One of the reasons I fell in love with professional wrestling, as I’ve discussed in many forms here at New Age Insiders, is the larger than life aspects.  Much like their comic book contemporaries, there are heroes, villains, and the epic battle betwixt the two.  However, unlike the superheroes on the page and screen. . .

Wrestlers don’t last forever.

Unlike Superman, whose history can be retconned (or recast), the heroes and villains in our squared circle universe are one-shot deals.  Sure, we can see renaissances (HHH as an Authority figure post-wrestling, whatever the hell Ric Flair was doing when he held the IC title back in the mid 2000’s), but careers are fleeting.  Before the advent of podcasts and social media, for the vast majority of sports entertainers, they faded into relative obscurity, save for the occasional convention or nostalgic appearance.

That’s not quite the case now. . . . The crux of this Musing Monday, the first in what might become a weekly segment, is this, my friends. . .

When a wrestler’s “wrestling” career is over. . . It should be OVER.

This idea has been percolating in the caverns of my cerebral cortex for quite some time now, looking back on it.  There’s a reason (as I described on episode 2 of the NAIborhood podcast) why I don’t listen to a lot of professional wrestling podcasts, outside of NAIpod.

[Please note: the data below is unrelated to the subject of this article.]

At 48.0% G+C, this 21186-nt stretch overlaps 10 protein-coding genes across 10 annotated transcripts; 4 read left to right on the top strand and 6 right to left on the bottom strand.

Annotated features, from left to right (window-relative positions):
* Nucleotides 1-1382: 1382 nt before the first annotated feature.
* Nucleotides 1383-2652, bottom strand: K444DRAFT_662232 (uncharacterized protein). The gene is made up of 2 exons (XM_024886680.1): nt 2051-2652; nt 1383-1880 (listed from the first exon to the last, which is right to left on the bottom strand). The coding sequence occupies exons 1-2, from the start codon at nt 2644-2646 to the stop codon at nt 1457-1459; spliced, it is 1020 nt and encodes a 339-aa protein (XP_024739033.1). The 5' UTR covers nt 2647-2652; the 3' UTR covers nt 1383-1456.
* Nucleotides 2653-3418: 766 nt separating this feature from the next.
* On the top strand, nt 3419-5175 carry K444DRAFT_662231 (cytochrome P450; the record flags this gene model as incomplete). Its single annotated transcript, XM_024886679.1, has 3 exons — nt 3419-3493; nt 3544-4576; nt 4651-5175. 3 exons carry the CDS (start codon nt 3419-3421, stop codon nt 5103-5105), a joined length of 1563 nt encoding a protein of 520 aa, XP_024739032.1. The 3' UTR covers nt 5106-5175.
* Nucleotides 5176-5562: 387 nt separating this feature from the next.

I don’t like who these heroes have become.

Jim Ross?  I find him to be a rambling, bitter old man who can’t seem to help situating himself on a pedestal above the rest of us mere mortals.

Chris Jericho?  I don’t mind him as much as some of the others, but he does tend to toe the corporate line just a bit too much for my liking.  He’s the alumni fratboy who can’t help showing up at keggers now and then, trying to be “Mr. Cool” on one hand while knowing he needs to brownnose the right people now and then so that he can keep getting invited back each year.

(Ok, so I may have gone a little overboard with that analogy. It’s been a while since I’ve written a column for visual consumption, I’m rusty!)

Ric Flair?  Oh boy, I’m not even daring to try that one.

Tazz?  I’ll give him a try.  He’s young enough and outside the business, plus he was always a fairly “real” announcer, even if he did abuse the “Holy ______” line a bit too much.

The other MAJOR ‘wrestler’ podcast that I can think of is Steve Austin’s, and his is the one that, back a year or so ago, I listened to with the most regularity.  Much like Tazz, Austin seemed to be very much in the “I’m being me, and to hell with you if you don’t like it” camp, and I can respect that, even if I didn’t always agree or relate to what he was talking about, having never hunted, rode a 4 wheeler or had a need for “male enhancement”.

As life got busy and NAI and their podcast entered my life, I stopped listening to everything else, wrestling wise.  Just not enough time or energy in my brain for THAT much sports entertainment.  I saw Austin’s work on the WWE Network, which I’ve enjoyed, and I keep tabs on the topics and opinions of the Texas Rattlesnake.

Now, I was just a young teenager during the dawn of the “Austin 3:16” era, and being a fairly spoiled only child, I didn’t identify much with the “anti-hero” mythos.  I had never wanted to attack my bosses with a bedpan or anything like that, except for the rare time that one parent caught wind that I had already borrowed money from the other, so I couldn’t walk out the door with $40 instead of the usual $20.